SEC Charges Dallas-Based Crypto Exchange Bitqyck and Founders for Fraud

Bruce Bise and Sam Mendez Bitqyck

On August 29th the Securities and Exchange Commission (SEC) announced that it has settled the charges with the Dallas-based unregistered cryptocurrency exchange Bitqyck and its founders. According to the SEC, the founders, Bruce Bise and Sam Mendez, leveraged an unregistered coin offering and illegally operated crypto exchange with the intention to con investors.

According to the SEC, Bise and Mendez had an unregistered initial coin offering through which they created and distributed two cryptocurrencies, Bitqy and BitqyM, to more than 13,000 investors, raising more than $13 million. As per the complaint filed by the SEC, Bise and Mendez introduced a vague global marketplace called Qyckdeals using Bitqy.

The case was filed in the U.S. District Court for the Northern District of Texas and the investigation was conducted by David Hirsch, Melvin Warren, and Carol Hahn. According to the investigation, the fraudsters used the security token Bitqy which they sold to investors claiming it to be part of the ownership of the company embedded in the smart contract. The firm also promised to provide cheap electricity to mine Bitqy and BitqyM tokens; however, it failed to provide the mining facility and cheap electricity source.

The founders of Bitqy have also been alleged for operating an unregistered national security exchange called TradeBQ to trade a single virtual asset, Bitqy. They also operated a referring scheme where investors were getting paid a handsome referral amount for bringing in new investors. Investors claimed to receive received $4.5 million for referring new investors to Bitqyck; sadly, though, they had reported a combined loss of a significant amount of their initial investment, more than two-thirds to be exact.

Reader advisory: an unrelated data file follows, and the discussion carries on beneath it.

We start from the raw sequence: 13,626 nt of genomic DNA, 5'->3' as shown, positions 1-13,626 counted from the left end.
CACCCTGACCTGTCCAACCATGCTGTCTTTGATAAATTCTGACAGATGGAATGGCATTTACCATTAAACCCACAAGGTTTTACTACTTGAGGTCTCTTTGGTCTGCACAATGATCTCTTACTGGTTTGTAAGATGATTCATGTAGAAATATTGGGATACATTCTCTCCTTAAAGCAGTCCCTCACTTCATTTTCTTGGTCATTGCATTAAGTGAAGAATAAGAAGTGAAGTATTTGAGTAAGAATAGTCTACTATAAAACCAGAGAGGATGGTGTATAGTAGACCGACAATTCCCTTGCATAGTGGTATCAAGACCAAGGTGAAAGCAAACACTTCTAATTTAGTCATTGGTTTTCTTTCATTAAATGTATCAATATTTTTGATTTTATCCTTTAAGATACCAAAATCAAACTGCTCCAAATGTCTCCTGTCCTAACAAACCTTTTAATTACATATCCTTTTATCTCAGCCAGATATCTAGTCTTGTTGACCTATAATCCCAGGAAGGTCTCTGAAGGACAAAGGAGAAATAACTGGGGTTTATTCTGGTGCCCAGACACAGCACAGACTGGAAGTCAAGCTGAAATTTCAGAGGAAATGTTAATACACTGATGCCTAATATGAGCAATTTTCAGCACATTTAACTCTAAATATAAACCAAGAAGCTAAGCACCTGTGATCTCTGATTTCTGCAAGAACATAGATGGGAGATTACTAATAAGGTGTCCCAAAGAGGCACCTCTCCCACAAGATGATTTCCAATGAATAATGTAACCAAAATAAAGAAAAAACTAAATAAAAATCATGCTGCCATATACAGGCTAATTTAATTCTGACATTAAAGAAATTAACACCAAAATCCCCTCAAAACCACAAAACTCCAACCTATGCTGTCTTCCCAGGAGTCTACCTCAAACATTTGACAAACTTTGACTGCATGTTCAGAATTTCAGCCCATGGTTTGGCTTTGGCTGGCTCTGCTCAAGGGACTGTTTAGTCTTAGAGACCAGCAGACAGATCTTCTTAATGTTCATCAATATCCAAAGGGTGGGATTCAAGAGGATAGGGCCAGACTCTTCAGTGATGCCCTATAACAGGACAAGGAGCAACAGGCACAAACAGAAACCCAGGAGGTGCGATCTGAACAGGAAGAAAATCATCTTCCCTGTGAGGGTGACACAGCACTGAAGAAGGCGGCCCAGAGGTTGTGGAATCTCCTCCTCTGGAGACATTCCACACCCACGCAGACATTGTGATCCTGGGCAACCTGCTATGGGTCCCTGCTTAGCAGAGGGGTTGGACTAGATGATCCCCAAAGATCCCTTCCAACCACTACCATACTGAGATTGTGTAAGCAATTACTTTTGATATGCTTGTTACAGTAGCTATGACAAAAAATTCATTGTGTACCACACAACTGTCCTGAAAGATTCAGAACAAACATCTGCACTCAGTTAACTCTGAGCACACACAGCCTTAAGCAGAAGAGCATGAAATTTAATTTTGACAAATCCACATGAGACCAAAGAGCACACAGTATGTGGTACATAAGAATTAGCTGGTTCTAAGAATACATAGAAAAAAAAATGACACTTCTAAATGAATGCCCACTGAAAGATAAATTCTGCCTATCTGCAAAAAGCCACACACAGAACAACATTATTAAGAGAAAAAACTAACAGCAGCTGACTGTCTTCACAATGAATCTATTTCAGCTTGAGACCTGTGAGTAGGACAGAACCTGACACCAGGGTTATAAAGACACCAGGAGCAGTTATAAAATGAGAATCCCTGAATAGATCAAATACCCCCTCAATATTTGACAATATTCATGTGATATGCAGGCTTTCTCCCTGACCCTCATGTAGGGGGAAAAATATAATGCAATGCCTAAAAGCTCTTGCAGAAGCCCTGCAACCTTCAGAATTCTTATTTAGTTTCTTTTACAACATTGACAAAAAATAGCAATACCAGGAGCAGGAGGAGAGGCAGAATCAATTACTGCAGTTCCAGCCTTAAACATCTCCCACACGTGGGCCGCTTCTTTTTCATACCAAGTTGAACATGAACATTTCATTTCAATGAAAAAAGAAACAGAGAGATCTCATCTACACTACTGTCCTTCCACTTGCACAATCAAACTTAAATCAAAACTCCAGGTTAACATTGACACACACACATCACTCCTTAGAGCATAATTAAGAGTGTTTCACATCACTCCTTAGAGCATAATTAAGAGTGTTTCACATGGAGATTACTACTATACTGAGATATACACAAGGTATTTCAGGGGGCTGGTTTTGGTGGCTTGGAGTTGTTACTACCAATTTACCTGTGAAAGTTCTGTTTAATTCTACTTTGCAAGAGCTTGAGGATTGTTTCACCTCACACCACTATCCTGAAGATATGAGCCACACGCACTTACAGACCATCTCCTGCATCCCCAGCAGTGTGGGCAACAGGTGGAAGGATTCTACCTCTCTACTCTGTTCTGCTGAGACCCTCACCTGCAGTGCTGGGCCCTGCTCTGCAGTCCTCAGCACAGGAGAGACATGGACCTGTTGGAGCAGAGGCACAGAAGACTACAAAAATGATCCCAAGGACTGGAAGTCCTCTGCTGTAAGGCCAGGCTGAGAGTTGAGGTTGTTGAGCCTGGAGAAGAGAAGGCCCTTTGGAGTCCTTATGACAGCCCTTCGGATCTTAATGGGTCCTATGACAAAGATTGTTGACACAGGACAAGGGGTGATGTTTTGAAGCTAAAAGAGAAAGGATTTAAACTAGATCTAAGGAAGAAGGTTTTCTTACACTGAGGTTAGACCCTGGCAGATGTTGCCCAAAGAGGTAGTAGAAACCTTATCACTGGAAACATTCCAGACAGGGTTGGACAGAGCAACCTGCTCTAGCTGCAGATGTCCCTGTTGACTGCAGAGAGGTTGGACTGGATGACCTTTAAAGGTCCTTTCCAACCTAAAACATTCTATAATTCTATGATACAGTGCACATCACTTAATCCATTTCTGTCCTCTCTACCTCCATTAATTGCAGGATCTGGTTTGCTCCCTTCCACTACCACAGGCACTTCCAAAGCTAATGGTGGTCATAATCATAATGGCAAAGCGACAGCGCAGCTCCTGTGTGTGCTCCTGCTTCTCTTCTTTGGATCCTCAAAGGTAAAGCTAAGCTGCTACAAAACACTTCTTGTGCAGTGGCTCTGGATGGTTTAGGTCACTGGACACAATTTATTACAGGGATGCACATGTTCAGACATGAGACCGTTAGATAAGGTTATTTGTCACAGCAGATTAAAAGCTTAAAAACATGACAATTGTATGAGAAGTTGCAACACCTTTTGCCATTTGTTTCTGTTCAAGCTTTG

David Peavler, Director of the SEC’s Fort Worth Regional Office, said:

“Because digital investment assets represent new and exciting technology, they can be very alluring, especially if investors believe they are getting in on the ground floor and will own part of the operations.”

The U.S. District Court for the Northern District of Texas, where the case was filed, ordered Bise and Mendez to pay a penalty of $890,254 and $850,022, respectively. The exchange, Bitqyck is ordered to pay a penalty of $8,375,617.

The SEC has been arduously trying to raise awareness about cryptocurrencies among investors. Along with that, the SEC has also drawn out strict measurements for crypto and blockchain companies operating in the United States. For all of these crypto and blockchain firms, it is a must for them to get registered with the respective financial authority to continue operations.

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